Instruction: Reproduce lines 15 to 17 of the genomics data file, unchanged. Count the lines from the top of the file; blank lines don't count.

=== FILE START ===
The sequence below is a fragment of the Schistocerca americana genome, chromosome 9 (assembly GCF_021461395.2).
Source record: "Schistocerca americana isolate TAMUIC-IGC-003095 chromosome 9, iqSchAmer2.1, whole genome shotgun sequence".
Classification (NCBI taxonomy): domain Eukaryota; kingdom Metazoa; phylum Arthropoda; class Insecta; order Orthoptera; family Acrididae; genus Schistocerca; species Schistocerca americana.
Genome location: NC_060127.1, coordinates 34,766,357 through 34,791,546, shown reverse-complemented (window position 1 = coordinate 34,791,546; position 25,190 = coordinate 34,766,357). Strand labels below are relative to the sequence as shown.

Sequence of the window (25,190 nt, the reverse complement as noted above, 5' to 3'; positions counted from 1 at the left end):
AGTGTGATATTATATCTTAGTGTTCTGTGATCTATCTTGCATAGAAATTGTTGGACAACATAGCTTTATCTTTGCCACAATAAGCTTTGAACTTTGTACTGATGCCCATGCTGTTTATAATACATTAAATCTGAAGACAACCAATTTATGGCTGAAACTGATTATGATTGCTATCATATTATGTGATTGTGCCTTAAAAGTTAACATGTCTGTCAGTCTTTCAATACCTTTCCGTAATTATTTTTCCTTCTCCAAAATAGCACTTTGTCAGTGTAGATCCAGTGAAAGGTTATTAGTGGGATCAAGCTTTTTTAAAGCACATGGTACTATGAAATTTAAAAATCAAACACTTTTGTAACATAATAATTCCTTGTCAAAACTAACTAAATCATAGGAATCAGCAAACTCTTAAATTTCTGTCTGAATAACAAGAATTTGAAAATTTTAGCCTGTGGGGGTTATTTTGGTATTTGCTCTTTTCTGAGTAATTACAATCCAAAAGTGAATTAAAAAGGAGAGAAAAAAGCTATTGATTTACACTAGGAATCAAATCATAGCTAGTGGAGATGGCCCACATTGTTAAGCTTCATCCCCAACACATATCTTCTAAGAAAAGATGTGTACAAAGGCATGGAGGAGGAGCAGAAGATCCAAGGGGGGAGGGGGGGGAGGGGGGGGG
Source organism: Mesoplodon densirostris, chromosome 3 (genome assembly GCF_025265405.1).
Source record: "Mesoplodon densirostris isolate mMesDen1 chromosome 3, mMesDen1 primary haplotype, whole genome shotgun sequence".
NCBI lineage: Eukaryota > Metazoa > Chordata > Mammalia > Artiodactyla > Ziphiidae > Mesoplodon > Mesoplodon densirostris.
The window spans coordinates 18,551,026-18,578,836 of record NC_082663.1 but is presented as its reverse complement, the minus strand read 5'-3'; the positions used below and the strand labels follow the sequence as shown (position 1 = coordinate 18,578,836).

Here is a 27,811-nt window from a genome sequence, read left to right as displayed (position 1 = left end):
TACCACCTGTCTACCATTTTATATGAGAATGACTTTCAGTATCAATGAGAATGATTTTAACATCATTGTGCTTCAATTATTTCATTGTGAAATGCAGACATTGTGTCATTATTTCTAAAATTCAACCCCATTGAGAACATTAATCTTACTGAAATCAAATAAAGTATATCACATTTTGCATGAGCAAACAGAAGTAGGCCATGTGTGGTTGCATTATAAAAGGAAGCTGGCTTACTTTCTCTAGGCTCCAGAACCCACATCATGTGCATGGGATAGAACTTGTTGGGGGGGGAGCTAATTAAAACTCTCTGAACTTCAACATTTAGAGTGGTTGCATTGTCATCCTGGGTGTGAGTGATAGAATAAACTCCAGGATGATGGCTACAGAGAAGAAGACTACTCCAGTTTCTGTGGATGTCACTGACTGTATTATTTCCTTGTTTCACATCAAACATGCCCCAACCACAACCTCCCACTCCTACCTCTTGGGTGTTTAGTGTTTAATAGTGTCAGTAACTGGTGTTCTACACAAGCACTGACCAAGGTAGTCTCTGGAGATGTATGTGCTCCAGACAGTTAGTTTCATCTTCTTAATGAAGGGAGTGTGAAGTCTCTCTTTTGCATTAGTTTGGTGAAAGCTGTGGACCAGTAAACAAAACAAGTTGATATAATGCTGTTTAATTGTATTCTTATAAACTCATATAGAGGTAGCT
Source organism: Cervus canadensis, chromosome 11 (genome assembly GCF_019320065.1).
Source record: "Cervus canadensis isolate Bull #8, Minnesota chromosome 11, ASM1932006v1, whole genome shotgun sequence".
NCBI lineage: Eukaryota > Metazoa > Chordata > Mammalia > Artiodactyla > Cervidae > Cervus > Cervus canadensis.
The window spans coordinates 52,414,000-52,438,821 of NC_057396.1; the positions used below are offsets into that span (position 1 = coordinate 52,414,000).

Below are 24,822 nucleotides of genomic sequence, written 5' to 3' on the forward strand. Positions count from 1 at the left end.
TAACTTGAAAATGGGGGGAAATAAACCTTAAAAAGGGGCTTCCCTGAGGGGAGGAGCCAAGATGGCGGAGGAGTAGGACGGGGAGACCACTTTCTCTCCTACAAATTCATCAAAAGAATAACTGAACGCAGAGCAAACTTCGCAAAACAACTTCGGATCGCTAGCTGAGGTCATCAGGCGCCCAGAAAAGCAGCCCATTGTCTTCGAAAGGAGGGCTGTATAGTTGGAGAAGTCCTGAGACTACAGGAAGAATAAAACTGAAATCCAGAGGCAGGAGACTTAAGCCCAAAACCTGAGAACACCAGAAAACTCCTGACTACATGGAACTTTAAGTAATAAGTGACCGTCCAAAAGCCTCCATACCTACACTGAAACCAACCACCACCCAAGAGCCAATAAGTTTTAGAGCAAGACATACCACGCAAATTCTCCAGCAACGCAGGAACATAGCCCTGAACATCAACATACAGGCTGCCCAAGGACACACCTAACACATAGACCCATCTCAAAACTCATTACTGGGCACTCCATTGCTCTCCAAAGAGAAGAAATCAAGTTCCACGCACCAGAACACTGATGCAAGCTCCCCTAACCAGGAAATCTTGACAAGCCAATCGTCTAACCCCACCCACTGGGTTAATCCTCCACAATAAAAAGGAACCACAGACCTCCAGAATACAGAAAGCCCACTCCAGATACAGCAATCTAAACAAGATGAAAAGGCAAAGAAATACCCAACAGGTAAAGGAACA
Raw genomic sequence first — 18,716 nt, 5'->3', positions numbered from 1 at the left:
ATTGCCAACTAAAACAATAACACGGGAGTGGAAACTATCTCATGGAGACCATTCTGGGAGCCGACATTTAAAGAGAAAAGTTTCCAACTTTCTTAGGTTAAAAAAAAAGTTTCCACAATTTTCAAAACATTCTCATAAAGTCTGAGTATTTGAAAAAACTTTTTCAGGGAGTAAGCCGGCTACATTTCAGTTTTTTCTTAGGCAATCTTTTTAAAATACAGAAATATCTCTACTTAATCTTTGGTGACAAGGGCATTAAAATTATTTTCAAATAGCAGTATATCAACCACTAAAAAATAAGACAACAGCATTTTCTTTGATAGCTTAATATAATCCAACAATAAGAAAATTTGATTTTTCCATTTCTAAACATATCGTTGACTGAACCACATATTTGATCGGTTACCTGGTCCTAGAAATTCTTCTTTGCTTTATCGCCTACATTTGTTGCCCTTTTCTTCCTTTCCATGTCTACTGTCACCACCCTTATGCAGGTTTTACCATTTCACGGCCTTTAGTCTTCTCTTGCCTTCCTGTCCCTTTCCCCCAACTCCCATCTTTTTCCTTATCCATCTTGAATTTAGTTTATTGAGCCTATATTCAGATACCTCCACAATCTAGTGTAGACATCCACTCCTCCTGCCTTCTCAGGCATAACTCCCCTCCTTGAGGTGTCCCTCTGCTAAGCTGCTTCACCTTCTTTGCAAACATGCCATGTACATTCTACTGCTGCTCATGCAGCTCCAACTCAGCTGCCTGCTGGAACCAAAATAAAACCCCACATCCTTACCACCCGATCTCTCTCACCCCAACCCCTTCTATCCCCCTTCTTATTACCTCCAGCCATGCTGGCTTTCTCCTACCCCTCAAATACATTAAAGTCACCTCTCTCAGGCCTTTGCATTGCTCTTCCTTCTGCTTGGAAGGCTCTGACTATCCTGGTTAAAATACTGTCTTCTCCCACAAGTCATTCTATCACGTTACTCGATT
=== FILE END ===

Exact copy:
NCBI lineage: Eukaryota > Metazoa > Chordata > Mammalia > Artiodactyla > Cervidae > Cervus > Cervus canadensis.
The window spans coordinates 52,414,000-52,438,821 of NC_057396.1; the positions used below are offsets into that span (position 1 = coordinate 52,414,000).

Below are 24,822 nucleotides of genomic sequence, written 5' to 3' on the forward strand. Positions count from 1 at the left end.